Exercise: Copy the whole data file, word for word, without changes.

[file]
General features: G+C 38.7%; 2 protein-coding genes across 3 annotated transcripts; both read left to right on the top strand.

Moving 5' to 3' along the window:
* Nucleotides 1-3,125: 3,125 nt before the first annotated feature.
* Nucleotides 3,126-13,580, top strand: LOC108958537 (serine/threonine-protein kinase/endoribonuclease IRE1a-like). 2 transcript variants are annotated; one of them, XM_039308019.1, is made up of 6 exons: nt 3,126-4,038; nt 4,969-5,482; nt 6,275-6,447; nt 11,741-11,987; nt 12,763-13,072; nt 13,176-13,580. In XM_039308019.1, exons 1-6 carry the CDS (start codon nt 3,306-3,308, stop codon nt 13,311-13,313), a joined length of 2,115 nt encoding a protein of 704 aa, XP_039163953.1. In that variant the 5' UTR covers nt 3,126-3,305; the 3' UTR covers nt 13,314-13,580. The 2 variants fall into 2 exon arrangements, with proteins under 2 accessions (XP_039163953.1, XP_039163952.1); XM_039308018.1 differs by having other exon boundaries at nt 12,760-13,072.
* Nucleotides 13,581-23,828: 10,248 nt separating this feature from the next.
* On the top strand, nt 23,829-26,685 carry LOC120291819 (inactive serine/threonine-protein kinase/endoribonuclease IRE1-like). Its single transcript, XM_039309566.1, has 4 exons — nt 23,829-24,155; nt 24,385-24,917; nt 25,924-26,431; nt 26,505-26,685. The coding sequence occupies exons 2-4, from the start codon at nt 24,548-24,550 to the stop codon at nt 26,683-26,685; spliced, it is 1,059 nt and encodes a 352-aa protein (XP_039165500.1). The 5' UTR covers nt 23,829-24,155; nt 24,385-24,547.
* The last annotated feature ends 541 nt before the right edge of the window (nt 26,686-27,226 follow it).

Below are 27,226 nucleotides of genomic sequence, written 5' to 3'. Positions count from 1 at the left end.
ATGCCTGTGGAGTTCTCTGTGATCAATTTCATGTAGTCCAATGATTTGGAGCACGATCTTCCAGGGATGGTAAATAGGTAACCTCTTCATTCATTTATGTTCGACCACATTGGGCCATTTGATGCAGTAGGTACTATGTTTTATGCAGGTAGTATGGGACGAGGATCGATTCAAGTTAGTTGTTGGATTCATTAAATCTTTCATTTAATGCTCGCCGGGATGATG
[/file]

General features: G+C 38.7%; 2 protein-coding genes across 3 annotated transcripts; both read left to right on the top strand.

Moving 5' to 3' along the window:
* Nucleotides 1-3,125: 3,125 nt before the first annotated feature.
* Nucleotides 3,126-13,580, top strand: LOC108958537 (serine/threonine-protein kinase/endoribonuclease IRE1a-like). 2 transcript variants are annotated; one of them, XM_039308019.1, is made up of 6 exons: nt 3,126-4,038; nt 4,969-5,482; nt 6,275-6,447; nt 11,741-11,987; nt 12,763-13,072; nt 13,176-13,580. In XM_039308019.1, exons 1-6 carry the CDS (start codon nt 3,306-3,308, stop codon nt 13,311-13,313), a joined length of 2,115 nt encoding a protein of 704 aa, XP_039163953.1. In that variant the 5' UTR covers nt 3,126-3,305; the 3' UTR covers nt 13,314-13,580. The 2 variants fall into 2 exon arrangements, with proteins under 2 accessions (XP_039163953.1, XP_039163952.1); XM_039308018.1 differs by having other exon boundaries at nt 12,760-13,072.
* Nucleotides 13,581-23,828: 10,248 nt separating this feature from the next.
* On the top strand, nt 23,829-26,685 carry LOC120291819 (inactive serine/threonine-protein kinase/endoribonuclease IRE1-like). Its single transcript, XM_039309566.1, has 4 exons — nt 23,829-24,155; nt 24,385-24,917; nt 25,924-26,431; nt 26,505-26,685. The coding sequence occupies exons 2-4, from the start codon at nt 24,548-24,550 to the stop codon at nt 26,683-26,685; spliced, it is 1,059 nt and encodes a 352-aa protein (XP_039165500.1). The 5' UTR covers nt 23,829-24,155; nt 24,385-24,547.
* The last annotated feature ends 541 nt before the right edge of the window (nt 26,686-27,226 follow it).

Below are 27,226 nucleotides of genomic sequence, written 5' to 3'. Positions count from 1 at the left end.
ATGCCTGTGGAGTTCTCTGTGATCAATTTCATGTAGTCCAATGATTTGGAGCACGATCTTCCAGGGATGGTAAATAGGTAACCTCTTCATTCATTTATGTTCGACCACATTGGGCCATTTGATGCAGTAGGTACTATGTTTTATGCAGGTAGTATGGGACGAGGATCGATTCAAGTTAGTTGTTGGATTCATTAAATCTTTCATTTAATGCTCGCCGGGATGATG